In resolving this issue, we first note that the purpose of an instruction is to inform the jury of the law applicable to the facts without misleading the jury and to enable it to comprehend the case clearly and arrive at a just, fair, and correct verdict. Overstreet v. State, 783 N.E.2d 1140, 1163 (Ind.2003). Instructing the jury is generally within the trial court's discretion and is reviewed only for an abuse of that discretion. Id. at 1163-64. Instructions are to be read together as a whole and we will not reverse for an instructional error unless the instructions, as a whole, mislead the jury. Blanchard v. State, 802 N.E.2d 14, 32 (Ind.Ct.App.2004). A defendant is entitled to a reversal if he affirmatively demonstrates that the instructional error prejudiced his substantial rights. Hero v. State, 765 N.E.2d 599, 602 (Ind.Ct.App.2002). Finally, errors in the giving or refusing of instructions are harmless where a conviction is clearly sustained by the evidence and the jury could not properly have found otherwise. Stoltmann v. State, 793 N.E.2d 275, 281 (Ind.Ct.App.2003).
In accordance with Indiana Pattern Jury Instruction 1.01, the trial court gave the following preliminary instruction:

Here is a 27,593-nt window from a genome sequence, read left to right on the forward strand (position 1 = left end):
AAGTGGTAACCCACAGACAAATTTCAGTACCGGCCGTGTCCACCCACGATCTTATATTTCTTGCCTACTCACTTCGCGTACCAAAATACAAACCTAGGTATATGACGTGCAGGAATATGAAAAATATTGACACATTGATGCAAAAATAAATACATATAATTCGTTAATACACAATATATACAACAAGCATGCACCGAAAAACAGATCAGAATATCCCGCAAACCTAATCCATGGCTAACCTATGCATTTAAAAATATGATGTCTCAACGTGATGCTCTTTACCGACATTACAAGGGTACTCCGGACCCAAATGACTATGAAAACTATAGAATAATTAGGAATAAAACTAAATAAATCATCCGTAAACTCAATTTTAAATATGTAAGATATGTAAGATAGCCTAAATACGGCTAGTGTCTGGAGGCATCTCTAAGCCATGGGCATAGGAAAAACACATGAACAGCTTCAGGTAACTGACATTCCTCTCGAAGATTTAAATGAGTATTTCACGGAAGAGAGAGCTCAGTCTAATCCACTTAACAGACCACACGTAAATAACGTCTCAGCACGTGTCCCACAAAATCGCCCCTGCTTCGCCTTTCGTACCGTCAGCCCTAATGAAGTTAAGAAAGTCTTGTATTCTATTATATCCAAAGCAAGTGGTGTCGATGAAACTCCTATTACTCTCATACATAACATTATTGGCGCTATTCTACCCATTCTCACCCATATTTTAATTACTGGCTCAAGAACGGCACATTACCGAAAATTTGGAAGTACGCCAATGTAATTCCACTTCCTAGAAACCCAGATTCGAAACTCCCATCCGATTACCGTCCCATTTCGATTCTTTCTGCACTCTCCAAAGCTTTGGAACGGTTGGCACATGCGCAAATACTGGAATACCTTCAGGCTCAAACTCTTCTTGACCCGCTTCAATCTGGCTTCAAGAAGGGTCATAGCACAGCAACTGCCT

During the trial there will be times when you will be allowed to separate, such as recesses, rest periods, lunch periods and overnight. When you are outside the courtroom you must not talk about this case among yourselves or with anyone else. However, you may discuss the evidence with your fellow jurors in the jury room during recesses from trial when all are present as long as you reserve judgment about the outcome of the case until the deliberations begin.
During the trial, do not talk to any of the parties, their lawyers, or any of the witnesses.
If anyone makes any attempt to talk to you concerning this case, you should report the fact to the court immediately.
You should keep an open mind. You should not form or express an opinion or reach any conclusion in this case until you have heard all of the evidence, the arguments of counsel and the final instructions as to the law.
Appellant's App. p. 64-65 (emphases added).
The preferred practice is to use the pattern jury instructions. Gravens v. State, 836 N.E.2d 490, 493 (Ind.Ct.App.2005), trans. denied. And the above-quoted instruction is reflective of one of our new jury rules that was adopted in 2003. More specifically, as of January 1, 2003, we changed our jury rules, in order to allow “trial courts to ‘facilitate and assist jurors in the deliberative process ․ in order to avoid mistrials.’ ” Litherland v. McDonnell, 796 N.E.2d 1237, 1241 (Ind.Ct.App.2003) (quoting Tincher v. Davidson, 762 N.E.2d 1221, 1224 (Ind.2002)). Such an “overhaul” of the jury rules may also ward off instances of inattention and frustration that often occur in a jury trial setting. Hall v. Eastland Mall, 769 N.E.2d 198, 205 (Ind.Ct.App.2002).